Covid-19 has not only devastated lives and livelihoods across the globe, but also played havoc with the academic calendar. Amid the restrictions necessitated by the pandemic, educational institutions have been engaging with students through online classes — a ‘something is better than nothing’ option that factors in the current unfeasibility of in-person teaching. In a move betraying total disconnect with the situation on the ground, the Donald Trump administration has made it tougher for international students to stay and study in the US. America’s Immigration and Customs Enforcement agency has said that it would not allow holders of student visas to remain in the country if their institution goes fully online for the upcoming fall season. These students face the risk of deportation if they don’t shift to universities and colleges offering a blend of in-person and online coursework.
The US State Department claims that this ‘temporary accommodation’ provides greater flexibility to foreign students, but it’s actually a coercive step that severely limits their choices and forces them to ‘take it or leave it’. The rash decision will particularly hit Indian and Chinese nationals as the two countries together account for about half of the over 11 lakh international students in the US. With India’s Foreign Secretary Harsh Vardhan Shringla promptly expressing concern over the development, the US is likely to find itself under increasing diplomatic pressure to do a rethink sooner than later.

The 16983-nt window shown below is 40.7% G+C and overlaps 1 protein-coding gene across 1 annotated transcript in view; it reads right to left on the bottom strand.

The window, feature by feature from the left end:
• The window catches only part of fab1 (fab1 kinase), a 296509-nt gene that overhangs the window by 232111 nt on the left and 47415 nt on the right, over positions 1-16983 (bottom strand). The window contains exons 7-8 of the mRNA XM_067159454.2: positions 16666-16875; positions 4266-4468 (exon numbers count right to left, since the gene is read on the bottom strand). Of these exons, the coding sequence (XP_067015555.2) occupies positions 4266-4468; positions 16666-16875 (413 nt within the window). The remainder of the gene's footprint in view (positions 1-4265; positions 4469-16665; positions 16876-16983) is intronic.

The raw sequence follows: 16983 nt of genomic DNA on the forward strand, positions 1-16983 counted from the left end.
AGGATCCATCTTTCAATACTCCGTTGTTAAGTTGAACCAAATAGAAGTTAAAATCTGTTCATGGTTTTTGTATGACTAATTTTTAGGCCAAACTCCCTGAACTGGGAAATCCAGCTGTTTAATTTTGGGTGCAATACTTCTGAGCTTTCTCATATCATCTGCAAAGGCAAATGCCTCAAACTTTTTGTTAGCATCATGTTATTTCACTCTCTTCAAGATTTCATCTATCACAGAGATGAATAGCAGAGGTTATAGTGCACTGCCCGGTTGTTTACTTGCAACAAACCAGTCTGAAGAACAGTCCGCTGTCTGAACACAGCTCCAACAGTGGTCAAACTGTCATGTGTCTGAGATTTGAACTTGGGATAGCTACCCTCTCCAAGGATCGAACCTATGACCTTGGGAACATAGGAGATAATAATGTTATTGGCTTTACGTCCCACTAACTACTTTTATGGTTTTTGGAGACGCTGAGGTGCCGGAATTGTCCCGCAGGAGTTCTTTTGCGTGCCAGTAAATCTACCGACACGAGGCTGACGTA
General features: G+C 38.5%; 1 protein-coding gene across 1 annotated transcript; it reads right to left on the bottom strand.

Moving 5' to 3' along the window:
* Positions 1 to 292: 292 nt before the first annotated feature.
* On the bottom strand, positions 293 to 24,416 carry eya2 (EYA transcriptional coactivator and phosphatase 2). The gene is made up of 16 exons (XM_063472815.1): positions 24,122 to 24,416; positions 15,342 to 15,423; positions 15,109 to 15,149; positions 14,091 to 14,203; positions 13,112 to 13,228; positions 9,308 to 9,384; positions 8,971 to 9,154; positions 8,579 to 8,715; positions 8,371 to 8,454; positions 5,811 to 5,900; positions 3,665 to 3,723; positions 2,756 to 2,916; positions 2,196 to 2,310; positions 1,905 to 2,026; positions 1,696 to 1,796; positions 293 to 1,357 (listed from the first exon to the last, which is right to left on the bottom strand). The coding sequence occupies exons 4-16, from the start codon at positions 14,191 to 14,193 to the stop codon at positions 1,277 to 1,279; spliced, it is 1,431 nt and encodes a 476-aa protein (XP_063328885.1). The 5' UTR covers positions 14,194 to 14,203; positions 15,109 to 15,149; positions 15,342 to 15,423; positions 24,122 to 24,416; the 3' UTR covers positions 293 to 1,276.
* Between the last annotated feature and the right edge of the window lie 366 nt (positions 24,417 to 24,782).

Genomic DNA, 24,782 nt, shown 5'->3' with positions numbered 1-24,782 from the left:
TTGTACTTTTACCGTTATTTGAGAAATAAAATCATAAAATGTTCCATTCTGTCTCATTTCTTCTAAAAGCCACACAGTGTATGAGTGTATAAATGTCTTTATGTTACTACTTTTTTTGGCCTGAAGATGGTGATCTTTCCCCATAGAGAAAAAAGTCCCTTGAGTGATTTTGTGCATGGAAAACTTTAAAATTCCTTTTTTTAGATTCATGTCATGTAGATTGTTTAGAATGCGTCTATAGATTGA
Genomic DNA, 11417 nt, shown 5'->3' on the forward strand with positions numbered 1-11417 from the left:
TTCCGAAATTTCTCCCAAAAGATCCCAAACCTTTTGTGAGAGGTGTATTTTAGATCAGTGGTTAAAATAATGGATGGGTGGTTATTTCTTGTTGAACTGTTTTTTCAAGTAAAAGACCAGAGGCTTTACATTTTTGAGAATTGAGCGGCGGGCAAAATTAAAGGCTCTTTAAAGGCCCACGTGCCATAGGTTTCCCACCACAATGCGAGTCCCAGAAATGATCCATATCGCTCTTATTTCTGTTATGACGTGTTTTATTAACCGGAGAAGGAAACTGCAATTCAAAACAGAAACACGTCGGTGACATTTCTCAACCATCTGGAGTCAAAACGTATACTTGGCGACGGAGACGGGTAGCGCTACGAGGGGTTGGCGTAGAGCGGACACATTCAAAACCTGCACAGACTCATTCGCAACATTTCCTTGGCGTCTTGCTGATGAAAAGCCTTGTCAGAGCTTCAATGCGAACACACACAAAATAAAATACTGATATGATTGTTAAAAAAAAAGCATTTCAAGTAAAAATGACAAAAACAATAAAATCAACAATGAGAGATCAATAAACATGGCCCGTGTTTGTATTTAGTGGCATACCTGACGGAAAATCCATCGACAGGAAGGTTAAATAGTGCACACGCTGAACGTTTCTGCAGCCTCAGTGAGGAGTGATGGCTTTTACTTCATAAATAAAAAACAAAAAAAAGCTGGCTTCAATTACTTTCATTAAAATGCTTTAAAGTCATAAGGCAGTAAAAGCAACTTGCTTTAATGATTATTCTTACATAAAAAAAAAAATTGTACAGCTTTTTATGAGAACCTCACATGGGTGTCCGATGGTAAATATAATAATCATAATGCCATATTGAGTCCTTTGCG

The Trump administration has chosen to play the ‘us versus they’ card months before the presidential elections. The divisive order, which has been challenged in a federal court by Harvard University and the Massachusetts Institute of Technology (MIT), could prove to be counterproductive in more ways than one. Slamming the door on a large group of foreigners would deprive America of a major money-spinner at a time when its economy is in the doldrums. With no sign of a let-up in the Covid crisis, US universities and colleges are justified in switching to the online mode, albeit as an ad hoc, stop-gap measure. Maintaining the standards of education matters; so does the safety of students and teachers. The challenge lies in striking a balance between the two considerations.